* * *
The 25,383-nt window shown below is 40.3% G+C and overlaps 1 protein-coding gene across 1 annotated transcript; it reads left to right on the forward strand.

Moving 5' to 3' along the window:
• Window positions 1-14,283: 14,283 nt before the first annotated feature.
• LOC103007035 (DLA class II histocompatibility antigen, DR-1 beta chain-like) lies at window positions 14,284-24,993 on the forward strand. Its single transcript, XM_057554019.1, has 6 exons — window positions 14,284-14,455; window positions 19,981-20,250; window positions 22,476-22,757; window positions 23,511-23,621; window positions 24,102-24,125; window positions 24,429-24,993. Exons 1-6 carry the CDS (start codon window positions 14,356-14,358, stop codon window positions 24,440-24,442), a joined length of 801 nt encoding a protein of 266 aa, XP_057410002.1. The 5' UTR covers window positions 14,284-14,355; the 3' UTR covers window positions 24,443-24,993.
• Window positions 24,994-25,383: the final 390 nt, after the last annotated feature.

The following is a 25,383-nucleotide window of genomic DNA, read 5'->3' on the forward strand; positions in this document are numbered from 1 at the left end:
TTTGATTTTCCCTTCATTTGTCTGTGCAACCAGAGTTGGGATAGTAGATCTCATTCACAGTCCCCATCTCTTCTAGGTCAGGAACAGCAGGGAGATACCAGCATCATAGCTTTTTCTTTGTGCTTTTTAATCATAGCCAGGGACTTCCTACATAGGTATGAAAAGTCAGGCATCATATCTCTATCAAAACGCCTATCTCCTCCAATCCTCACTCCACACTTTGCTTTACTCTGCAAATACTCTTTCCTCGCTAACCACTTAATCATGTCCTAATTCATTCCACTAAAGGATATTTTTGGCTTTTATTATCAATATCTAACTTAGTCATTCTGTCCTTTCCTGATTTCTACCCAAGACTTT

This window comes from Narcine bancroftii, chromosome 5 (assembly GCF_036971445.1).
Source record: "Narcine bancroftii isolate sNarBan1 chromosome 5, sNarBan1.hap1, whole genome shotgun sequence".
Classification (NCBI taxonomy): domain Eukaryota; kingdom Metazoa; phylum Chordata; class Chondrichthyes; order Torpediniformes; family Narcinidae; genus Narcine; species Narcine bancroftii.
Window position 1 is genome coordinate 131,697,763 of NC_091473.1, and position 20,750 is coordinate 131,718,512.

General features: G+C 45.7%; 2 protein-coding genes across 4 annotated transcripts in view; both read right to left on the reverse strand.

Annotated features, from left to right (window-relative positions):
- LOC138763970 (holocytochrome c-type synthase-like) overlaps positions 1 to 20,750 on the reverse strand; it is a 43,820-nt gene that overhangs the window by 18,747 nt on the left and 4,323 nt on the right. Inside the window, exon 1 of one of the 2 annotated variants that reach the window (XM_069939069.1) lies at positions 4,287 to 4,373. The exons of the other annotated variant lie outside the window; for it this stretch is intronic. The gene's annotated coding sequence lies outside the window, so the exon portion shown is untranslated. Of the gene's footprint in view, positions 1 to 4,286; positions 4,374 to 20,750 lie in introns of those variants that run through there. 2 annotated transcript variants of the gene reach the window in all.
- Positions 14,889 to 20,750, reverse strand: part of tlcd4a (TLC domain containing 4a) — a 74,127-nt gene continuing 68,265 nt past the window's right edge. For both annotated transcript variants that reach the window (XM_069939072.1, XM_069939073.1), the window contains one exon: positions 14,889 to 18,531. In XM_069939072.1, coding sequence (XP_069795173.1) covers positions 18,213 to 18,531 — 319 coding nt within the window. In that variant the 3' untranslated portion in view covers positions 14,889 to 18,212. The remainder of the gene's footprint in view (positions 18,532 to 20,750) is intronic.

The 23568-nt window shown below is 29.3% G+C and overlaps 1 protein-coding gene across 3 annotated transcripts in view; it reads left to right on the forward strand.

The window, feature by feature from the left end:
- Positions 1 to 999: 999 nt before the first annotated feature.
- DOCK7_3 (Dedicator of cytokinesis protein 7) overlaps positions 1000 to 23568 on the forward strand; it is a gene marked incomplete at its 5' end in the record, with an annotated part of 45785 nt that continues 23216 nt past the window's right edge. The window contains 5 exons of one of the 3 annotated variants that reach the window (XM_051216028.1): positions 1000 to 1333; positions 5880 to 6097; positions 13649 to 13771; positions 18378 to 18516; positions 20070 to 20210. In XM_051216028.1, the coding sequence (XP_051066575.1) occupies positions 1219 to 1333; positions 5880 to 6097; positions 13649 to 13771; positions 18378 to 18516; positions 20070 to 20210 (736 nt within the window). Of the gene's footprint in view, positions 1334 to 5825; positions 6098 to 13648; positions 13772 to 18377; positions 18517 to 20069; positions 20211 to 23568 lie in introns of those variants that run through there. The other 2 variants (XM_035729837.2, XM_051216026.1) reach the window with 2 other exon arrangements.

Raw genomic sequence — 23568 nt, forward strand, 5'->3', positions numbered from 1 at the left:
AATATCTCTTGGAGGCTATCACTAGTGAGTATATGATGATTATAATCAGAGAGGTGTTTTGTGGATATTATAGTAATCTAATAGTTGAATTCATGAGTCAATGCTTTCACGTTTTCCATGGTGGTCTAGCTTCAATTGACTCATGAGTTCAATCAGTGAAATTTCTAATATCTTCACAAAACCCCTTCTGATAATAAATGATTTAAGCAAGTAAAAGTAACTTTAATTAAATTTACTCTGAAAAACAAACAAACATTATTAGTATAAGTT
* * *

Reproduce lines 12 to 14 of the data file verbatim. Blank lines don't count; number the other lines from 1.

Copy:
General features: G+C 45.7%; 2 protein-coding genes across 4 annotated transcripts in view; both read right to left on the reverse strand.

Annotated features, from left to right (window-relative positions):
- LOC138763970 (holocytochrome c-type synthase-like) overlaps positions 1 to 20,750 on the reverse strand; it is a 43,820-nt gene that overhangs the window by 18,747 nt on the left and 4,323 nt on the right. Inside the window, exon 1 of one of the 2 annotated variants that reach the window (XM_069939069.1) lies at positions 4,287 to 4,373. The exons of the other annotated variant lie outside the window; for it this stretch is intronic. The gene's annotated coding sequence lies outside the window, so the exon portion shown is untranslated. Of the gene's footprint in view, positions 1 to 4,286; positions 4,374 to 20,750 lie in introns of those variants that run through there. 2 annotated transcript variants of the gene reach the window in all.